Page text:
Prime Minister Chou: But the Portuguese Government is adopting an attitude of even greater military repression and suppression of those places according to what we have learned. And the white rule in Southern Rhodesia also is supported by the British, who support Smith.4 Of course, this is a very informal exchange of opinions. There is no major difference in our stands.

President Nixon: I hope the Prime Minister understands that we are not always going to vote the same way on resolutions in the United Nations. But he also understands that each of us must make the best judgment as to our best approach. We are, of course, vitally interested in the problems of the black people of Africa. There we are also allies of the British and of Portugal, and it is very difficult for us to take a position which goes as far as the Prime Minister goes on this. I think we can perhaps influence more effectively by more of a restrained course of action so that we can have some influence with our allies. (PM

I wonder if the Prime Minister and I would have a chance to talk informally on the plane.

There is one personal matter which I would like to submit for the Prime Minister’s consideration. That is the problem of Downey that Dr. Kissinger discussed with him in October.5

Prime Minister Chou: Downey?

President Nixon: The American prisoner. We know that Downey was guilty. We know also the Prime Minister’s government has shown compassion in commuting his sentence to five years.

Prime Minister Chou: Mr. Fecteau has already been returned. President Nixon: Fecteau’s and Harbort’s release had a very good impact on our country.

Incidentally, we know, too, that there are two flyers involved in Vietnam about whom no action can be taken until the Vietnam problem is solved. Naturally we would appreciate that those two be treated as well as possible until we are able to work out the prisoner of war matter with North Vietnam.

[Page 794]

What I now present to the Prime Minister for consideration is not a request—there is no legal basis—and he has no obligation to act, but Downey’s mother wrote me before I came. She is now 76 years old. She is not well. After five years she will be 81 and the possibility that she will not be alive when her son returns is quite obvious. I told her I would raise the subject with the Prime Minister. You must make this judgment. It would be a very compassionate act, especially since the mother is old and not well. It would have an enormously good impression in the United States, as you know when you were there (looking at Ch’iao) the story Harbort and Fecteau did.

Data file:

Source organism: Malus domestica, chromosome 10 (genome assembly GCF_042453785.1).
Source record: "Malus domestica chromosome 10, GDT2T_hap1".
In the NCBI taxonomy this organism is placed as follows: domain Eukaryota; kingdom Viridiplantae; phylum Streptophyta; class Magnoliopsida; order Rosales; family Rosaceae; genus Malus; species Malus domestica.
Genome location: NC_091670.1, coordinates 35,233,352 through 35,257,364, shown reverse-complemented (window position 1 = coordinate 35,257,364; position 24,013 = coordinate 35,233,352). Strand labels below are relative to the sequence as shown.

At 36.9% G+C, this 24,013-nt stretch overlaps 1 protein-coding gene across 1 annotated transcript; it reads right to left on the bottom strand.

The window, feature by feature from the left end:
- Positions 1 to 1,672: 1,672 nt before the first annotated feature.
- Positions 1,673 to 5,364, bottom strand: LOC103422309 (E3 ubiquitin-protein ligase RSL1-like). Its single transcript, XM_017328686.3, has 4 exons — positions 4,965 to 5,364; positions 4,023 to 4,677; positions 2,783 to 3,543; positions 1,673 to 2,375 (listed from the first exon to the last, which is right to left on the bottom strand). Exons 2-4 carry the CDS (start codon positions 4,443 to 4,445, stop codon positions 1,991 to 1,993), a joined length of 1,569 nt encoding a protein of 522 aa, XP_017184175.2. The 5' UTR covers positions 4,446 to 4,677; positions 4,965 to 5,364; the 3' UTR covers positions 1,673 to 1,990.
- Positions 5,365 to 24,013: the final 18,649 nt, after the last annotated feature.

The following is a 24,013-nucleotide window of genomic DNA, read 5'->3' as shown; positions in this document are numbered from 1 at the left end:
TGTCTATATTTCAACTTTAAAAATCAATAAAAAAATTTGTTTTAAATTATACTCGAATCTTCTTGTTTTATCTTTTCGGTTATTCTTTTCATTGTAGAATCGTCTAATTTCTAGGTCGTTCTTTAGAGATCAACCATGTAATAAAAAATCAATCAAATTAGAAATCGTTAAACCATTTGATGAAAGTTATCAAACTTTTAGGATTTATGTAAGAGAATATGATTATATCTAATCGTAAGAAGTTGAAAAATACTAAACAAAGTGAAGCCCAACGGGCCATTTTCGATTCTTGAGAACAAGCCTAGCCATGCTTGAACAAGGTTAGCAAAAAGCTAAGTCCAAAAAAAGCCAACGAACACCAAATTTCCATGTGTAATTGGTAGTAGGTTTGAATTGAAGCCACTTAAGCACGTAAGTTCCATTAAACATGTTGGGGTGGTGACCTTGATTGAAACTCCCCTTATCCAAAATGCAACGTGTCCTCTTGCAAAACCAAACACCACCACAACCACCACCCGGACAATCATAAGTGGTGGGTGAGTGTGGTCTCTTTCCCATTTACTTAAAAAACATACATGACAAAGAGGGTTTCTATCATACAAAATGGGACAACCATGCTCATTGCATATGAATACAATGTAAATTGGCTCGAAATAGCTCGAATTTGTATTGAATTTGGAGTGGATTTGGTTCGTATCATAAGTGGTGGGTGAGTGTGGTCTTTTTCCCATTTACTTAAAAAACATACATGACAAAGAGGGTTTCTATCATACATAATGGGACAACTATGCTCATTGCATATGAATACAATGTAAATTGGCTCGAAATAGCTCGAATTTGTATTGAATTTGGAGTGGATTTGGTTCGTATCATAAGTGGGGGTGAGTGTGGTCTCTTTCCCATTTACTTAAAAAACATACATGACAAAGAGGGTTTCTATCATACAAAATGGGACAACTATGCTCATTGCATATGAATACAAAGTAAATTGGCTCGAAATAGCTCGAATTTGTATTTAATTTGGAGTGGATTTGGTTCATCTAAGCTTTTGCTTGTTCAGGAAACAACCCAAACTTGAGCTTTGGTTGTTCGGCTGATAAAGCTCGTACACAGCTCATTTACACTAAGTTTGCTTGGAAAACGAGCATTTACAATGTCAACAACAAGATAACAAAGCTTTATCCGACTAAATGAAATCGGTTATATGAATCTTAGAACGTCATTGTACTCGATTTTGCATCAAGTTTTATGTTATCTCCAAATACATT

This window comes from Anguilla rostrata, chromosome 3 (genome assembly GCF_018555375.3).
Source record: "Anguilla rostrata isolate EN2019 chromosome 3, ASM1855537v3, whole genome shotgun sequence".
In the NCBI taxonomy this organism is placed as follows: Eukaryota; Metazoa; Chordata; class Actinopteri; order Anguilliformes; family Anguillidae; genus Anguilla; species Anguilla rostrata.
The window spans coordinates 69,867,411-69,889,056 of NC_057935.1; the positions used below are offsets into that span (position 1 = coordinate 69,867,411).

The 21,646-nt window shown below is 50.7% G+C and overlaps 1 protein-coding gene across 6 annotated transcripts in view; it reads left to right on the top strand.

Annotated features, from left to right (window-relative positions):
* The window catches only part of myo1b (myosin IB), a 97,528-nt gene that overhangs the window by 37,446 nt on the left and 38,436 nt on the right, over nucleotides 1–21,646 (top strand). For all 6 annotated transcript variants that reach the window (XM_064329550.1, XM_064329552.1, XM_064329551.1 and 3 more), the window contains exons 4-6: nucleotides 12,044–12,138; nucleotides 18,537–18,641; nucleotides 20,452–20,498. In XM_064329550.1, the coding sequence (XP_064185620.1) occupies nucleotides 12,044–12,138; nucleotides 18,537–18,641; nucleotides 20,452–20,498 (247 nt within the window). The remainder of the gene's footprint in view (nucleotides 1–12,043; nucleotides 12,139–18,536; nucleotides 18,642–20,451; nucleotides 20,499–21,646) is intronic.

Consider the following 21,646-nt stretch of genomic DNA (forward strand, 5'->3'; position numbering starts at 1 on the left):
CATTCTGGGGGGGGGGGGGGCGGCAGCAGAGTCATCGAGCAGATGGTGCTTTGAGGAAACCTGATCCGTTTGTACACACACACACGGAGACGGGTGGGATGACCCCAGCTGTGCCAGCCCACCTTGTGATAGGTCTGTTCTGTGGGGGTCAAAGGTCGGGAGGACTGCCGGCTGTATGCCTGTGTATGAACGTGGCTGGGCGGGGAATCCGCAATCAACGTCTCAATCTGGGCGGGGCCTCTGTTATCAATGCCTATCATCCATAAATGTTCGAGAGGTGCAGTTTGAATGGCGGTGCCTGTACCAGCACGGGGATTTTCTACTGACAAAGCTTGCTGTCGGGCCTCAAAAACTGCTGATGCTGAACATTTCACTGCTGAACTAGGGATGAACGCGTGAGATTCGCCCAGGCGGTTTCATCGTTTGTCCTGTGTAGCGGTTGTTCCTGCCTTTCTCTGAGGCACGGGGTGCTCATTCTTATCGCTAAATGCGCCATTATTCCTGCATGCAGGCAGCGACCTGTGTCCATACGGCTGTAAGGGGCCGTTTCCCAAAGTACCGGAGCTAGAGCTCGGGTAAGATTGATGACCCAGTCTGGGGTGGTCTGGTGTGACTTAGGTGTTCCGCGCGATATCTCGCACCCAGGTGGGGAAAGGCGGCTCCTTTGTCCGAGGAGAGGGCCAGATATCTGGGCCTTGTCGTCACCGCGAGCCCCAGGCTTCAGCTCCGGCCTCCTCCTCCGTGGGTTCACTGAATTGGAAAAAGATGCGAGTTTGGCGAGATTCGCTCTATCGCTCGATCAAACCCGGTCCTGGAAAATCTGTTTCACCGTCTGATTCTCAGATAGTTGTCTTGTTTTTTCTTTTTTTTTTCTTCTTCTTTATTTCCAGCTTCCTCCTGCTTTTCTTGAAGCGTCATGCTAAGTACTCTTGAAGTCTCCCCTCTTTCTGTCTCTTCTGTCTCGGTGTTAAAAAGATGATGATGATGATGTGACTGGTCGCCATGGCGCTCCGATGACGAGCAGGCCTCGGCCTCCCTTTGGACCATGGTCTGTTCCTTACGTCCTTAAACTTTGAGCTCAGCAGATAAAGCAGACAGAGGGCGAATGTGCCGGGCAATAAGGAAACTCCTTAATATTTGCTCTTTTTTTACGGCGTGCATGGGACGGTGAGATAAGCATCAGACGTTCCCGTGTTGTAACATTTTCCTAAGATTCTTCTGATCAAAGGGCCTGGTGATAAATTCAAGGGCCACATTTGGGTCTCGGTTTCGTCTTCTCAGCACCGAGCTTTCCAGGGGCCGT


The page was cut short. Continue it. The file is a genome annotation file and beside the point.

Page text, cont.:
Prime Minister Chou: Last year we already commuted his sentence to five years. And it seems he has behaved rather well recently. And therefore it is possible for us to take further measures when we have the opportunity. Of course, that will take some time. It is a complicated process for us because there are no relations between our two countries and there exists no legal precedent.

President Nixon: Exactly.

I must get to the banquet before the Prime Minister.

  1. Source: National Archives, Nixon Presidential Materials, White House Special Files, President’s Office Files, Box 87, Memoranda for the President. Top Secret; Sensitive; Exclusively Eyes Only. The meeting was held at the President’s Guest House.
  2. All ellipses are in the source text.
  3. Ian Douglas Smith, Prime Minister of Rhodesia.
  4. See footnote 15, Document 164.